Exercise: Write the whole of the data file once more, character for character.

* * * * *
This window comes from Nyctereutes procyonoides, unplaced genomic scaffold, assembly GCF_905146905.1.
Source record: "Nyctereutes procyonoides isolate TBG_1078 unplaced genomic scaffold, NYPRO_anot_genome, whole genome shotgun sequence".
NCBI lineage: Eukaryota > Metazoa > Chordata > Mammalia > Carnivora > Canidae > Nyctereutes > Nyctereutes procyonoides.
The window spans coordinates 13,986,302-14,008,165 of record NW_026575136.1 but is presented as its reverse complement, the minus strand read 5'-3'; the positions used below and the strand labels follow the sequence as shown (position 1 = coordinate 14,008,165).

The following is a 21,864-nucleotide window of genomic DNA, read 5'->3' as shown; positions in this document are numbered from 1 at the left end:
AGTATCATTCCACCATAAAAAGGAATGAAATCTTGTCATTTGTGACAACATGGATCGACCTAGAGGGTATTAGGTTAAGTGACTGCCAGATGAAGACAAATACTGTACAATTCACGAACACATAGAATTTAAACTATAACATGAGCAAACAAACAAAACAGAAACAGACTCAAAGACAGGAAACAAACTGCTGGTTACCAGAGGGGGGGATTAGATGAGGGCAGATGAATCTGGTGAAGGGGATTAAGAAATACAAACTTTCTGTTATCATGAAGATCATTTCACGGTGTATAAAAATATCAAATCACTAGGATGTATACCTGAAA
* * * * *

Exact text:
This window comes from Nyctereutes procyonoides, unplaced genomic scaffold, assembly GCF_905146905.1.
Source record: "Nyctereutes procyonoides isolate TBG_1078 unplaced genomic scaffold, NYPRO_anot_genome, whole genome shotgun sequence".
NCBI lineage: Eukaryota > Metazoa > Chordata > Mammalia > Carnivora > Canidae > Nyctereutes > Nyctereutes procyonoides.
The window spans coordinates 13,986,302-14,008,165 of record NW_026575136.1 but is presented as its reverse complement, the minus strand read 5'-3'; the positions used below and the strand labels follow the sequence as shown (position 1 = coordinate 14,008,165).

The following is a 21,864-nucleotide window of genomic DNA, read 5'->3' as shown; positions in this document are numbered from 1 at the left end:
AGTATCATTCCACCATAAAAAGGAATGAAATCTTGTCATTTGTGACAACATGGATCGACCTAGAGGGTATTAGGTTAAGTGACTGCCAGATGAAGACAAATACTGTACAATTCACGAACACATAGAATTTAAACTATAACATGAGCAAACAAACAAAACAGAAACAGACTCAAAGACAGGAAACAAACTGCTGGTTACCAGAGGGGGGGATTAGATGAGGGCAGATGAATCTGGTGAAGGGGATTAAGAAATACAAACTTTCTGTTATCATGAAGATCATTTCACGGTGTATAAAAATATCAAATCACTAGGATGTATACCTGAAA